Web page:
My 6 year old son loves moving our 18" dob by himself and tracking objects. Before when we just had the C11 out and it did all the tracking, he only spent about a minute at the eyepiece. When he could move the scope himself, he spent an hour looking at Saturn. I had to beg him to let me look through my new dob at Saturn before it set :D

The binoculars were good for seeing comet PanStarrs, but it was frustrating for both of us not being able to aim them for him. Now we have a tripod mount, so that's not so bad.

#8 tag1260

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Posted 07 November 2013 - 05:42 PM

A telescope is cool. Binoculars - not cool? At least in a 7 year old mind. ;)

#9 kfiscus

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Posted 09 November 2013 - 11:22 PM

I've repeated the standard advice to start young'uns on binos with a tripod. Most people think this advice wrongheaded and uncool. A scope is what is expected. The XT4.5 or XT6 are both good scopes with decent EPs and can be resold if outgrown or unloved. I've not tried a Starblast yet. They should be considered.

#10 GaryJCarter

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Posted 10 November 2013 - 05:17 PM

Either can be a great experience. While any 4"-8" telescope with a decent finder is a wonderful start, put a set of binoculars on a Sim Picheloup Couch Potato Telescope and turn a kid loose and you'll have trouble getting them to let you have a turn.....

http://www.geocities.ws/lwraif/


#11 rg55

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Posted 16 November 2013 - 09:57 PM

Thanks for all the great comments, folks!

#12 djeber2

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Posted 17 November 2013 - 10:31 AM

telescope. You can find some objects for him and then let him observe and manually track the object (until he is more proficient to find the objects himself).

#13 csrlice12

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Posted 18 November 2013 - 01:10 PM

Was just in the scope store the other day and someone was there with their 7-8 year old daughter. The two scopes the parents were looking at were the XT4.5 and the XT8 (the new blue color). The thing I noticed is that while the parents were talking with the salesperson, the daughter was sitting on the floor slewing around and checking out what she could see with the 4.5". I'd probably go for the 4.5"....as down the road, should she stay with the hobby, this will be a really good "dorm room" scope and as a quick grabngo.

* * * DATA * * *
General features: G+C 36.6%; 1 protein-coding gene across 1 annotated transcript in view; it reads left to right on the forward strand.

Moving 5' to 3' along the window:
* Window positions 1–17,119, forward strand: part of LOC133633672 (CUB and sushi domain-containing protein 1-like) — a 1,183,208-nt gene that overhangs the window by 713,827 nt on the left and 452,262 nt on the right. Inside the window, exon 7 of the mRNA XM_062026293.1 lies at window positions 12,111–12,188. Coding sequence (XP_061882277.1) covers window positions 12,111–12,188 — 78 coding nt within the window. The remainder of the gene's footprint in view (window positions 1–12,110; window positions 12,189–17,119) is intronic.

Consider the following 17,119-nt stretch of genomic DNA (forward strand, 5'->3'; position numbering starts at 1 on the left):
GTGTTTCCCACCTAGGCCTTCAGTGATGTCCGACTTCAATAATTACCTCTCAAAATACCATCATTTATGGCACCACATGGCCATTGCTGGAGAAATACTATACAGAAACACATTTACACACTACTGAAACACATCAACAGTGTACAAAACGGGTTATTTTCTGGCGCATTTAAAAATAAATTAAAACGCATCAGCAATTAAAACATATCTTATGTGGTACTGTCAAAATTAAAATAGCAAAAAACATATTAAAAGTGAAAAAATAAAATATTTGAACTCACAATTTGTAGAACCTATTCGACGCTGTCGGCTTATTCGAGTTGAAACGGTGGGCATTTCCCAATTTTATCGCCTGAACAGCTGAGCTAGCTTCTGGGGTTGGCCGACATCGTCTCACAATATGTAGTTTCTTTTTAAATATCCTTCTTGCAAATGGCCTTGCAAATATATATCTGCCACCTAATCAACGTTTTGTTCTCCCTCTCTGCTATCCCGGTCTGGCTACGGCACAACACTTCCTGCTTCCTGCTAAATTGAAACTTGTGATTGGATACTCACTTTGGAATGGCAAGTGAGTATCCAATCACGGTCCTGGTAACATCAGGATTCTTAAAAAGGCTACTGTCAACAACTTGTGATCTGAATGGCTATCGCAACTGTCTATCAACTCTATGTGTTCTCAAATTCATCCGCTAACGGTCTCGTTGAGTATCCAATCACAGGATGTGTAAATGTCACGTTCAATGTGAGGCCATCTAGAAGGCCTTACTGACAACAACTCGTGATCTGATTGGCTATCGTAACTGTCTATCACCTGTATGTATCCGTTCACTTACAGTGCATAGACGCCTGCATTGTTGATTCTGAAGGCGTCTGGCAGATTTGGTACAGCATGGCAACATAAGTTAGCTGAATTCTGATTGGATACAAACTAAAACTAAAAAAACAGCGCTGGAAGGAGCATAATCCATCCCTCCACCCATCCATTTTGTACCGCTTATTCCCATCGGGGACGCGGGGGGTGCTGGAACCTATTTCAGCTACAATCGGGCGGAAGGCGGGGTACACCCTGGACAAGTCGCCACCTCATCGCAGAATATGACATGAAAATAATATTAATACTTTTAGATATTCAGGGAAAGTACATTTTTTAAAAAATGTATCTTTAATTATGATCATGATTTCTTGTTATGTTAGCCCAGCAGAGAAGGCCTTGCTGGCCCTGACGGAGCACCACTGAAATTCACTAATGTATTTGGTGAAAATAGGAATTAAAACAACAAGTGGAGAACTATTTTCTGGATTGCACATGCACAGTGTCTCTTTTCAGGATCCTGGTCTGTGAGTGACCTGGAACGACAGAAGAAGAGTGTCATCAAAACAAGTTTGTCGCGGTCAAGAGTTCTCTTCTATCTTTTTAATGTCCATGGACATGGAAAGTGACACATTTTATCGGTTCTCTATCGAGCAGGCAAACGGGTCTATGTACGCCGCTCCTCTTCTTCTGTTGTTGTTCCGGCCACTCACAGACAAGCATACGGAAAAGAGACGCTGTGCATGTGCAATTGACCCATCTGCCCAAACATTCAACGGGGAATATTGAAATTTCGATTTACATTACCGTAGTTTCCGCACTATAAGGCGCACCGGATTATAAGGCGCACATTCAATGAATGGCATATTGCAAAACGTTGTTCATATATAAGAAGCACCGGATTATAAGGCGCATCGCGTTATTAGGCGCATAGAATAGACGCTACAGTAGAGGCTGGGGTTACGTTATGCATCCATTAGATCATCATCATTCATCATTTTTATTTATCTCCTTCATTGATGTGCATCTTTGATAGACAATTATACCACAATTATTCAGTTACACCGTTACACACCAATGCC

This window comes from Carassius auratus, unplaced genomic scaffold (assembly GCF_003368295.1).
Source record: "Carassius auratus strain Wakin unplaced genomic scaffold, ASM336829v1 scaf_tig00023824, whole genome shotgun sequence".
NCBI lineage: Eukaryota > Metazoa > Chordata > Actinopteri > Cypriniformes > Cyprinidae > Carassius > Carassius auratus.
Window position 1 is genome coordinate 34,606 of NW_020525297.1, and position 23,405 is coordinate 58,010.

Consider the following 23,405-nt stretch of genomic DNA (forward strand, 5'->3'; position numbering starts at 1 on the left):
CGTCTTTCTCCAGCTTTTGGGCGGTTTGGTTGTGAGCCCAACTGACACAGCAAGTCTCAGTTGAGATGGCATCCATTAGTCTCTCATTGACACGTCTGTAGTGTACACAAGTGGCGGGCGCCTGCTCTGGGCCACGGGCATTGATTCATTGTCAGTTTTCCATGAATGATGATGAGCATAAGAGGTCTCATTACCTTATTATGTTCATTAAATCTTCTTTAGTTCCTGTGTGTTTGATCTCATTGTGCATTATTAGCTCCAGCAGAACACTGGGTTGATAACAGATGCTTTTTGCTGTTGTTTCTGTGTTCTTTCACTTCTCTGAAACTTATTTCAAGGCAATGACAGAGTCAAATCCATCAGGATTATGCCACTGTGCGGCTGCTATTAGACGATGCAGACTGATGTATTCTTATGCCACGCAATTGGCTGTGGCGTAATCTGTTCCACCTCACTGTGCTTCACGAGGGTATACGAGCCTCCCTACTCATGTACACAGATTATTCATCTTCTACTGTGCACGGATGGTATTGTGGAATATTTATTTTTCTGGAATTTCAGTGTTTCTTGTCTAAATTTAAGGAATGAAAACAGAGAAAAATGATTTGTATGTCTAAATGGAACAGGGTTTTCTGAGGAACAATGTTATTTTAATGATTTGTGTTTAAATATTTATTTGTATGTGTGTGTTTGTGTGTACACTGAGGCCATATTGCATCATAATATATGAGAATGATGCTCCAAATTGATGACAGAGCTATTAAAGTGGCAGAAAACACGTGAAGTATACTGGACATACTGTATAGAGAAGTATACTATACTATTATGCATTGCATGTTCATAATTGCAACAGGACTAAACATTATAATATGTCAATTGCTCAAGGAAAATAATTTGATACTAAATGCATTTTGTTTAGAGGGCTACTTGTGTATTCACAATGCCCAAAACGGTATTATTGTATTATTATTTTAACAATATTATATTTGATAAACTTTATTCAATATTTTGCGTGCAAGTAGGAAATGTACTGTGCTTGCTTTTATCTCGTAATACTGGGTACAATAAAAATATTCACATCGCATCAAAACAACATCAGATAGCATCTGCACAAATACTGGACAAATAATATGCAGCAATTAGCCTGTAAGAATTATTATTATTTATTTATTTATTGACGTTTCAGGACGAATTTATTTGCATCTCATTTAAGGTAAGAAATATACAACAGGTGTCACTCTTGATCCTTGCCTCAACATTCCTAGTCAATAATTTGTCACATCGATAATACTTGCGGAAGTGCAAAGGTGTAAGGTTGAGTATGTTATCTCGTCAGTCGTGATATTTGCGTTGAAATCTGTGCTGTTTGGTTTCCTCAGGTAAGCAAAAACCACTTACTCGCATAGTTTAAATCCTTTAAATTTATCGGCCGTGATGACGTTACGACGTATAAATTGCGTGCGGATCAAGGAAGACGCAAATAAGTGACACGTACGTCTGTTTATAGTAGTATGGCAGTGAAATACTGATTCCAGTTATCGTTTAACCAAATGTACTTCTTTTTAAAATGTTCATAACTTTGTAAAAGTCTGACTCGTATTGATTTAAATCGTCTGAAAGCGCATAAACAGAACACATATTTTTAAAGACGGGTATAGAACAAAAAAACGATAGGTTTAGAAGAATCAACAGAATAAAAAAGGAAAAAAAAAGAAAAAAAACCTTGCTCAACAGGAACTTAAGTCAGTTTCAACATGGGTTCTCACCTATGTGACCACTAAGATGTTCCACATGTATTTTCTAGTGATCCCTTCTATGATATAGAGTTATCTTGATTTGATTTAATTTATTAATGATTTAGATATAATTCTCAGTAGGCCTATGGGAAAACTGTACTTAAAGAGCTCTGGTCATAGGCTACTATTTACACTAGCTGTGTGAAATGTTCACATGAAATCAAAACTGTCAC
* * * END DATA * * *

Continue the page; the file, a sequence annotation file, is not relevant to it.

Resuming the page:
#14 GeneT

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Posted 29 November 2013 - 08:06 PM

For my 9 and 10 year old grandchildren, I bought them NexStar 8 telescopes--one telescope per each set of grandchildren. I taught them how to dial in the Telrad and set up the telescopes. Their parents (my kids) had to set the telescopes up. Yours are a few years younger than mine, and a NexStar 8 would be too much for them. However, in a year or two, probably not. You could start them out with a simple table top telescope, then move them up to a better one in a year or two.

#15 RTLR 12

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Posted 29 November 2013 - 09:11 PM

I do a lot of PO work with scout and youth groups and I find that for the younger kids my Vixen R130sf mounted on a PortaII mount works very well. I find that the younger kids want a scope that is close to what the big people use and the Vixen works well. The kids can have "hands on" experience pointing the scope at targets and doing their own tracking and the Vixen holds up well to the abuse. I have been using this scope for this task for a few years now and the scope is no worse for wear. The price is right too and won't break the bank at $399.

Stan

#16 ivancast09

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Posted 01 December 2013 - 11:42 PM

I think personally any of the Orion's beginners line up is fine. The St-80 for sure especially since its under a hundred dollars right now.
But one thing nobody has mentioned so far is a good quality eyepiece. I was kinda disappointed with my first 70mm refractor as it came with the cheezy plastic eyepieces a 12.5mm and a 4mm with a 3x Barlow. Not very user friendly. Anyway, if you choose to take a telescope route I'd say go with a refractor and not a reflector because of one simple thing. How many 7-8 yr olds will laser collimate a Newtonian?? As for an eyepiece a good orion or Meade plossils of 25mm and maybe a 9mm. Or you can give them a really fun eyepiece like the celestron zoom eyepeice. Plus its way easier to look through than a pin hole plastic 4mm eyepiece. I think a zoom eyepiece will really interest a child

#17 gene 4181

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Posted 07 December 2013 - 02:58 PM